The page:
Dreams and Visions

Elizabeth Barrette
Impressions by Elizabeth Barrette, PanGaia editor.

Dreams and Visions
by Elizabeth Barrette


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   Two gates the silent house
of Sleep adorn:
   Of polished ivory this,
that of transparent horn:

   True visions through transparent
horn arise;

   Through polished ivory pass
deluding lies.

       — Virgil, in Aeneid, VI (Dryden trans.)

Dreams and visions are mysteries of the soul. We may strive to understand them, but our understanding will always be limited. They exist in a different layer of reality than the one our minds ordinarily inhabit. We can cross that threshold into the realm of dreams and visions — indeed, most of us do it nightly — but what happens there follows a logic all its own, often beyond the ability of our waking minds to make sense of. Only through practice and study can we learn how to tap the power of dreams and visions.

Different cultures deal with these things in varying ways. Many tribal cultures have sophisticated knowledge of dreamlore. There are shamans who can interpret dreams, explain what techniques to use in search of a vision depending on the person and context, or mix entheogens with an eye to what colors the individual plants will bring out in a vision.1 Some cultures have “maps” of places and images frequently encountered in the spirit world.

When it comes to dream science, though, modern Americans are the “ignorant savages.” Most consider dreams unimportant, and visions mere hallucination. Machines can tell that certain areas of the brain are active, and trace out the brain waves. That tells us nothing about what’s really happening in there, from a subjective viewpoint.

Yet even a culture that tends to dismiss dreams as nonsense retains some sense of their importance — as shown by a recent sleep-aid slogan, “Your dreams miss you.”2 The accompanying image just begs for interpretation: a beaver and a very lonesome-looking Abraham Lincoln playing chess in an attic. You can’t look at that picture without wondering what the heck it means. It epitomizes the contemporary characterization of dreams as nonsensical, yet at the same time, its surreality demands that we seek its meaning.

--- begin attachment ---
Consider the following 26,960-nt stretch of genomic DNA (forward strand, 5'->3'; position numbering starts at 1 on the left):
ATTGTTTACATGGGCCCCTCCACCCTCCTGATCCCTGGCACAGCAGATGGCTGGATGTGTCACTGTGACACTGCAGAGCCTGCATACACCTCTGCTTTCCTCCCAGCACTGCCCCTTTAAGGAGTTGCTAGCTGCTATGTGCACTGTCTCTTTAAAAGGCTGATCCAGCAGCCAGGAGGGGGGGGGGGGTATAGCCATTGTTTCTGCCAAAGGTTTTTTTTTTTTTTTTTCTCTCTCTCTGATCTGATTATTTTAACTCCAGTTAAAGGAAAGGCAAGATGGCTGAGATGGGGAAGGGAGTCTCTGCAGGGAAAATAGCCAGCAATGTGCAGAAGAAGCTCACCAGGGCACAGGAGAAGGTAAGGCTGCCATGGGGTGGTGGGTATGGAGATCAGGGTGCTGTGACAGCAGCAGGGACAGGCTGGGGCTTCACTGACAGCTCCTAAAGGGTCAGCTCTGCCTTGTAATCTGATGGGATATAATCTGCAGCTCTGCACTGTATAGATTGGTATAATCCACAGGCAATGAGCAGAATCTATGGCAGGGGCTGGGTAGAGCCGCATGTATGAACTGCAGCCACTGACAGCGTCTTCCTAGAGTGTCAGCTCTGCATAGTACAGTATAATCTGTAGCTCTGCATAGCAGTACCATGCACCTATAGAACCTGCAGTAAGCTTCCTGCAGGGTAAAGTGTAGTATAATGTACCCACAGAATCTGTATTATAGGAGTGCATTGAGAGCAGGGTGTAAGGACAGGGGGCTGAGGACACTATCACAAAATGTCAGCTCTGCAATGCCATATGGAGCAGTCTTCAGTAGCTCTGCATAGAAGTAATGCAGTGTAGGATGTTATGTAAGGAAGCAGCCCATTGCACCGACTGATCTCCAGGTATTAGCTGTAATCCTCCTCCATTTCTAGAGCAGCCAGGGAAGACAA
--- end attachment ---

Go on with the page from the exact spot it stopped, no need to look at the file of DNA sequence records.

There are dozens of dream dictionaries on the shelves, and sadly, most of them are garbage. Symbolism in dreams draws on cultural and individual resources and doesn’t lend itself to rote learning. A snake might represent betrayal to a Christian, but rebirth to a Pagan. Flowers, emblematic of growth in many traditions, might represent death to an urban Witch who encounters them primarily at funerals. These are the language of “true dreams,” the ones that hold a message for us — the ones that come through the Gate of Horn. Those from the Gate of Ivory are whimsical side effects of our brain’s processes. Trouble is, it’s not always easy to tell them apart.

If dreams are enigmatic, visions are enigmatic and elusive. Whereas dreams are ordinary nighttime events, visions are a rare juxtaposition of two different layers of reality that don’t usually overlap. They may be sought out — as in certain rites of passage — but they may also occur spontaneously. Visions may appear at times of great need, or in magical places where the veil between worlds is thinner. They also seem to have a higher signal-to-noise ratio than dreams, but they are no easier to interpret.

So why bother chasing visions and puzzling out dreams? They can hold great power, and provide insights unavailable through other means. These are favored lines of communication for many higher powers including totems, deities, spirit guides and guardians, etc. They also allow us access to the “higher self” and the “subconscious,” parts of the human awareness which are not directly accessible to the conscious mind under ordinary circumstances. (This is a key reason why “sleep on it” is excellent advice for making decisions.) Because those connections and information have proven useful over time, our instincts prod us to pay attention, even if our conscious mind protests that it’s “silly.”

I’ve been working with dream-craft for most of my life. When I was very young, I discovered that I could gain tremendous creativity from the borderlands between waking and sleeping (called the “hypnogogic” and “hypnopompic” states). With practice, I learned to extend the amount of time spent in that most profitable territory — I can spend an hour or two coming and going, as contrasted with the few minutes that most people spend there. I can bring back specific poems or stories composed in dreamspace, not just inspiration for things to be written later; waking up from such a dream, and holding onto it, is like trying to swim for the surface while carrying rocks in a wet paper towel. These techniques have added much to my writing.